Families of three graffiti artists killed on London train track defend their behaviour by saying they were 'only guilty of their love of painting'
28th February 2019

Alberto Fresneda Carrasco, 19, and Jack Gilbert and Harrison Scott-Hood, both 23, were killed last year as they crept down the tracks near Loughborough Junction station, south London.

It is thought they were struck by a train at 1:16am on 18 June 2018.

Speaking before an inquest into their deaths, their families gave a joint statement defending graffiti – saying it was an "amazing art form".

They said: "Eight months ago our sons: Jack Francis Gilbert, Alberto Fresneda and Harrison Scott-Hood, three young men with a love for life, promising futures ahead of them and a passion for art – particularly tagging – tragically lost their lives because of the dangerous risks this art form brings.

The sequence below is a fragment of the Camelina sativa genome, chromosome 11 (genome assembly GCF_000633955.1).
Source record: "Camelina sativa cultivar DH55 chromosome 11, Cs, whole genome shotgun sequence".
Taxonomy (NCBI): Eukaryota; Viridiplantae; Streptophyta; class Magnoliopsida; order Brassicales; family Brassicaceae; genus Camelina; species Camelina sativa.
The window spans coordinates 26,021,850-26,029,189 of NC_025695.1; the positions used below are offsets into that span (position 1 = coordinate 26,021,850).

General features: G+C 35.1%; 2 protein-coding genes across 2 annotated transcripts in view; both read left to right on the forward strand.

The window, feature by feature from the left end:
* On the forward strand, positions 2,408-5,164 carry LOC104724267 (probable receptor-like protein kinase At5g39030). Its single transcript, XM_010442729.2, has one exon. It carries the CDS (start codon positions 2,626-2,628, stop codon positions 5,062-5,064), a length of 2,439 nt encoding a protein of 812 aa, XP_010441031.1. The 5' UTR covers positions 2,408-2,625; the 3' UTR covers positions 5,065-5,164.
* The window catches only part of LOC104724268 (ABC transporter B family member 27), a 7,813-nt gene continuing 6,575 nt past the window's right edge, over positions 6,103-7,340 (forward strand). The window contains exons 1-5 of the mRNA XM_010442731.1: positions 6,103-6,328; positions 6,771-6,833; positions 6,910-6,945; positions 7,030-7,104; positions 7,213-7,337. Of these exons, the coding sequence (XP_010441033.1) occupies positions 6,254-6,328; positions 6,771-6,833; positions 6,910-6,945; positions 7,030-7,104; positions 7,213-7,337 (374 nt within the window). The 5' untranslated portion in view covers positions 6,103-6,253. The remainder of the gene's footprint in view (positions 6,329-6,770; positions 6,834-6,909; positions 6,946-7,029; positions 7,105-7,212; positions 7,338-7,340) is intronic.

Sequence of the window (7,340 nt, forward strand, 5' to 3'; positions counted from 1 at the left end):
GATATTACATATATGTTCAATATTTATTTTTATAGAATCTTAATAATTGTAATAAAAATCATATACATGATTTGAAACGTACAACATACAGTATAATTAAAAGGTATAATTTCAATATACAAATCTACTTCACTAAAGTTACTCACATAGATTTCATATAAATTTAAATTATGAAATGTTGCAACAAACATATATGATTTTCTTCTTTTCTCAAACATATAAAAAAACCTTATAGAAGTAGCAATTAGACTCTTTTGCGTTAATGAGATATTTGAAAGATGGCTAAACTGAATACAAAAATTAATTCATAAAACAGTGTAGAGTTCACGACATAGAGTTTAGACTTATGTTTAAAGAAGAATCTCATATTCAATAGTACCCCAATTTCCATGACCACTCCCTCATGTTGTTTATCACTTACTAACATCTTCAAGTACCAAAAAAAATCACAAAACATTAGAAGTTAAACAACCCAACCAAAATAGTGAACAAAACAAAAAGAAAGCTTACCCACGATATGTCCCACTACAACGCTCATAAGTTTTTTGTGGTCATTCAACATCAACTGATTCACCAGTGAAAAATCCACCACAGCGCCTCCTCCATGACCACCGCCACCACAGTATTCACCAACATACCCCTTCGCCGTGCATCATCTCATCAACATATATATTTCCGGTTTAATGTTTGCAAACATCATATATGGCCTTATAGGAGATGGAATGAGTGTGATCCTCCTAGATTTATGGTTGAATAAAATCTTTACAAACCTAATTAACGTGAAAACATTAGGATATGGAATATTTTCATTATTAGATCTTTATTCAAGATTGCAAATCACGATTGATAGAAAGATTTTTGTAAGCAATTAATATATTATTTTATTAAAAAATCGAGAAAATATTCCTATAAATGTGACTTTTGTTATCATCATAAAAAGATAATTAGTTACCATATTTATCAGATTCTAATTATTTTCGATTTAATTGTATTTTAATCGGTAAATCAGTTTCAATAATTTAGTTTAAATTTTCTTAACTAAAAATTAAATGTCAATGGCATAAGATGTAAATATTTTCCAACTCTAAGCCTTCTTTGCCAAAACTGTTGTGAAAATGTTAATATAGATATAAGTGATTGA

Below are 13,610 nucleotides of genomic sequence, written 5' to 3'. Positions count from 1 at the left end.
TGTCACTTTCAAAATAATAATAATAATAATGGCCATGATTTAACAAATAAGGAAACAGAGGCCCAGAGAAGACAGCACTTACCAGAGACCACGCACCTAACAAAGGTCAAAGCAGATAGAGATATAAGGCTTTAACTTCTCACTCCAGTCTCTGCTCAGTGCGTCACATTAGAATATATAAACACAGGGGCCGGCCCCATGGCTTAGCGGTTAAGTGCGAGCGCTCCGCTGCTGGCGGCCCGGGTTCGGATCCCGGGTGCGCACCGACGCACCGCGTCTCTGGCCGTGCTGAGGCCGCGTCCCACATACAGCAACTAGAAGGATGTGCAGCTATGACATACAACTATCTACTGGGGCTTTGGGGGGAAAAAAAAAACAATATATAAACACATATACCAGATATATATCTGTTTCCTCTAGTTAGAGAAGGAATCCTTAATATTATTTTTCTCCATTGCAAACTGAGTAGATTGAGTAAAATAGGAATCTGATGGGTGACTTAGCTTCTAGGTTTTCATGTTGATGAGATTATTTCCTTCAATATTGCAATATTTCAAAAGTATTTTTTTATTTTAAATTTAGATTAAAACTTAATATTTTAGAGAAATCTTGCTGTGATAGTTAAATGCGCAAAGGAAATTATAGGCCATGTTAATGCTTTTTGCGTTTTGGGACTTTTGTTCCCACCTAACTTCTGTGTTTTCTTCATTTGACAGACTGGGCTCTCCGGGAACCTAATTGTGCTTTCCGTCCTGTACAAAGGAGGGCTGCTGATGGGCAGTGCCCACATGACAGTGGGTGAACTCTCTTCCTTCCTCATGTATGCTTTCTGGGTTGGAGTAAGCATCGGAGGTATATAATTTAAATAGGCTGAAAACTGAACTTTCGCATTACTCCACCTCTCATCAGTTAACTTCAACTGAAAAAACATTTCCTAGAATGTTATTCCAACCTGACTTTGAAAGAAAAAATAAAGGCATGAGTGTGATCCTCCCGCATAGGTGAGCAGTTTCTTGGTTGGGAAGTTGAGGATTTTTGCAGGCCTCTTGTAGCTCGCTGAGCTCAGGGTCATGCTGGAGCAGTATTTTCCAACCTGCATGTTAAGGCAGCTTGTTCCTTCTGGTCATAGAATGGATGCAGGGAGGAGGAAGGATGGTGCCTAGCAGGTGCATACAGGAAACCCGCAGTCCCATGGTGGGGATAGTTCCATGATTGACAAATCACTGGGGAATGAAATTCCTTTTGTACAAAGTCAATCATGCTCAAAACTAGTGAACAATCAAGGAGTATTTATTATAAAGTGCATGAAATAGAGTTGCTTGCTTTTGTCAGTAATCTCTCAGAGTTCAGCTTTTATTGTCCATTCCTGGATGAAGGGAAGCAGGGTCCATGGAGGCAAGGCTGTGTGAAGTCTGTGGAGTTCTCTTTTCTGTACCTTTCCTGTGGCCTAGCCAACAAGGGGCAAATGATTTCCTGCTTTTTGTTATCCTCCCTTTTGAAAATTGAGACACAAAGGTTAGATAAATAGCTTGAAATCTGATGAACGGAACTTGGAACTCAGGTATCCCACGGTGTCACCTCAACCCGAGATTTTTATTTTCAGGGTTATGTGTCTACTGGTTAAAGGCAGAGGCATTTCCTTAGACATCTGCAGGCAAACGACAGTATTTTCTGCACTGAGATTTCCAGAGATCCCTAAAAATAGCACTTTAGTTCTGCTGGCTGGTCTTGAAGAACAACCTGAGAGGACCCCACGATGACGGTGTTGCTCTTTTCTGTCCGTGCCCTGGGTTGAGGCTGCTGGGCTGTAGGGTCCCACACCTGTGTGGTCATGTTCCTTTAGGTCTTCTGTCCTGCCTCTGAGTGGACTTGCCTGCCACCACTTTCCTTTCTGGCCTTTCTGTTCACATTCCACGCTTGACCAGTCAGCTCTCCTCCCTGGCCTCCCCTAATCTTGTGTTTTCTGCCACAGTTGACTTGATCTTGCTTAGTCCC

"The 'painting community' take their art seriously in trying to find a status. This passion is what brought our boys together.

In a time full of needless violence, if our sons were guilty of anything, it was their love for painting

"In a time full of needless violence, if our sons were guilty of anything, it was their love for painting.

"We can only express to young people trying to make their mark, to please be safe. Keep your creativity alive – but don't risk your lives."

The grafitti artists – dubbed The Three Musketeers – were struck by a train near Brixton station and could only be identified through their fingerprints.

Tributes from street artists flooded in for the tragic trio – including a mural featuring the three men's graffiti tags: 'Lover', 'K-Bag' and 'Trip' on the side of a Tube train.

Giving evidence, Jack's mother Maxine told the coroner: "From an early age Jack loved to draw or paint.

"At home when he was relaxing, he was always scribbling away in his art book.

"His talent was recognised at school when he was picked to paint a mural ironically outside the local train station.

"He did private art work and was paid to design shop fronts.

"Painting grounded him and in those last few months, in our family's darkest days, it was his release. For that I will never condemn my son for what he did."

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